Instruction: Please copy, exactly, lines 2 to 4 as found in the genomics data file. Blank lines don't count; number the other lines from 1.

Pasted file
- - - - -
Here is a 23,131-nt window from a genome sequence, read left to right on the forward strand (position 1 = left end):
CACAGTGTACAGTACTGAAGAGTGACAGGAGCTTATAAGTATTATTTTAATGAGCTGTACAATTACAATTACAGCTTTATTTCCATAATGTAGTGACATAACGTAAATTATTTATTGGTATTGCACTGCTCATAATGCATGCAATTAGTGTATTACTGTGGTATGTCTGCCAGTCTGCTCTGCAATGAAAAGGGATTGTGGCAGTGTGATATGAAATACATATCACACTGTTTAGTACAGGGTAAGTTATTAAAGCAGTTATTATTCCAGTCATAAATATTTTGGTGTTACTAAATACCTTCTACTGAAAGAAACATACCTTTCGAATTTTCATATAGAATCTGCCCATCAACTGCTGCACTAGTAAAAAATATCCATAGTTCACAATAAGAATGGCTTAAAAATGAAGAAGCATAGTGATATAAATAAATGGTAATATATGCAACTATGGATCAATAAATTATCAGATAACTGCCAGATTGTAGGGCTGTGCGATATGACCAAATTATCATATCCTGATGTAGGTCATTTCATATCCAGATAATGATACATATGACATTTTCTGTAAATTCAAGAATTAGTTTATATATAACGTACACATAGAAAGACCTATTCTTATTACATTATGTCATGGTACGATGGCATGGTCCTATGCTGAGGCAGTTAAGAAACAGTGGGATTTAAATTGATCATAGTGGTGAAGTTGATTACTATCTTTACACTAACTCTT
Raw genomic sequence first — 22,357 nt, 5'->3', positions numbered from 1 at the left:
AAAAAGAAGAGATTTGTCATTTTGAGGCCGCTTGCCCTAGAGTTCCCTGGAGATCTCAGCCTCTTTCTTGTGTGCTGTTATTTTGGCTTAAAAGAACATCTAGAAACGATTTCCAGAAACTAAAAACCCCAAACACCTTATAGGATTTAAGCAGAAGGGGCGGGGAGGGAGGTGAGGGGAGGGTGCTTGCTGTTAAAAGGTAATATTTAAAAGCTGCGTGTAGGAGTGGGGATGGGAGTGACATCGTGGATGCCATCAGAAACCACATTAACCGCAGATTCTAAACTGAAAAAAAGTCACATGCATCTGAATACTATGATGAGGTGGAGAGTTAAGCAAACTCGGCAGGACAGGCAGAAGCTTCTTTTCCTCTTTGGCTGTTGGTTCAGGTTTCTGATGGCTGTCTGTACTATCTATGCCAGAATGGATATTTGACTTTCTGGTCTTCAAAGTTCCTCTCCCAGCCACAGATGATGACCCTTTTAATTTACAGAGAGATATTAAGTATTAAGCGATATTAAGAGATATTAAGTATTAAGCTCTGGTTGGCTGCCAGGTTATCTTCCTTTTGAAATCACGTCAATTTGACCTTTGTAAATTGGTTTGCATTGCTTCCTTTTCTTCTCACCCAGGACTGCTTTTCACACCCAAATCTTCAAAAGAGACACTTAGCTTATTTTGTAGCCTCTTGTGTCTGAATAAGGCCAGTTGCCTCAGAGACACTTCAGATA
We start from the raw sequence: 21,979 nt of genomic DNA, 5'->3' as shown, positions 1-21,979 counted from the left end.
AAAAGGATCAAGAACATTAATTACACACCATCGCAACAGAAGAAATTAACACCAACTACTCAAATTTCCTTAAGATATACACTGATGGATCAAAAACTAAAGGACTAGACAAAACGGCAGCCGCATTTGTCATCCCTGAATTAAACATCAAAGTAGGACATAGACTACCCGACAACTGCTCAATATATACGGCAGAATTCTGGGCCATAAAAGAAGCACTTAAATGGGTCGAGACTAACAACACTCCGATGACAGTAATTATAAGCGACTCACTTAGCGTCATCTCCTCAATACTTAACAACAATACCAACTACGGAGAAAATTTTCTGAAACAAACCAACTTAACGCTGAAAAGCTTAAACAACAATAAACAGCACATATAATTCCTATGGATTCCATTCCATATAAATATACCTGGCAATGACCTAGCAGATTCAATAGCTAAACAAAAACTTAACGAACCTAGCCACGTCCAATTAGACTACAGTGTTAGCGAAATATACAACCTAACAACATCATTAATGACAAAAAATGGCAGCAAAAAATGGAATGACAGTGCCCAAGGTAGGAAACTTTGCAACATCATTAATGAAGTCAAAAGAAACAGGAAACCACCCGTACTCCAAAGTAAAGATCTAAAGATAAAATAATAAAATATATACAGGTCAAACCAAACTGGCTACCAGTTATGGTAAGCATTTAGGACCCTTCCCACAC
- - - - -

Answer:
CACAGTGTACAGTACTGAAGAGTGACAGGAGCTTATAAGTATTATTTTAATGAGCTGTACAATTACAATTACAGCTTTATTTCCATAATGTAGTGACATAACGTAAATTATTTATTGGTATTGCACTGCTCATAATGCATGCAATTAGTGTATTACTGTGGTATGTCTGCCAGTCTGCTCTGCAATGAAAAGGGATTGTGGCAGTGTGATATGAAATACATATCACACTGTTTAGTACAGGGTAAGTTATTAAAGCAGTTATTATTCCAGTCATAAATATTTTGGTGTTACTAAATACCTTCTACTGAAAGAAACATACCTTTCGAATTTTCATATAGAATCTGCCCATCAACTGCTGCACTAGTAAAAAATATCCATAGTTCACAATAAGAATGGCTTAAAAATGAAGAAGCATAGTGATATAAATAAATGGTAATATATGCAACTATGGATCAATAAATTATCAGATAACTGCCAGATTGTAGGGCTGTGCGATATGACCAAATTATCATATCCTGATGTAGGTCATTTCATATCCAGATAATGATACATATGACATTTTCTGTAAATTCAAGAATTAGTTTATATATAACGTACACATAGAAAGACCTATTCTTATTACATTATGTCATGGTACGATGGCATGGTCCTATGCTGAGGCAGTTAAGAAACAGTGGGATTTAAATTGATCATAGTGGTGAAGTTGATTACTATCTTTACACTAACTCTT
Raw genomic sequence first — 22,357 nt, 5'->3', positions numbered from 1 at the left:
AAAAAGAAGAGATTTGTCATTTTGAGGCCGCTTGCCCTAGAGTTCCCTGGAGATCTCAGCCTCTTTCTTGTGTGCTGTTATTTTGGCTTAAAAGAACATCTAGAAACGATTTCCAGAAACTAAAAACCCCAAACACCTTATAGGATTTAAGCAGAAGGGGCGGGGAGGGAGGTGAGGGGAGGGTGCTTGCTGTTAAAAGGTAATATTTAAAAGCTGCGTGTAGGAGTGGGGATGGGAGTGACATCGTGGATGCCATCAGAAACCACATTAACCGCAGATTCTAAACTGAAAAAAAGTCACATGCATCTGAATACTATGATGAGGTGGAGAGTTAAGCAAACTCGGCAGGACAGGCAGAAGCTTCTTTTCCTCTTTGGCTGTTGGTTCAGGTTTCTGATGGCTGTCTGTACTATCTATGCCAGAATGGATATTTGACTTTCTGGTCTTCAAAGTTCCTCTCCCAGCCACAGATGATGACCCTTTTAATTTACAGAGAGATATTAAGTATTAAGCGATATTAAGAGATATTAAGTATTAAGCTCTGGTTGGCTGCCAGGTTATCTTCCTTTTGAAATCACGTCAATTTGACCTTTGTAAATTGGTTTGCATTGCTTCCTTTTCTTCTCACCCAGGACTGCTTTTCACACCCAAATCTTCAAAAGAGACACTTAGCTTATTTTGTAGCCTCTTGTGTCTGAATAAGGCCAGTTGCCTCAGAGACACTTCAGATA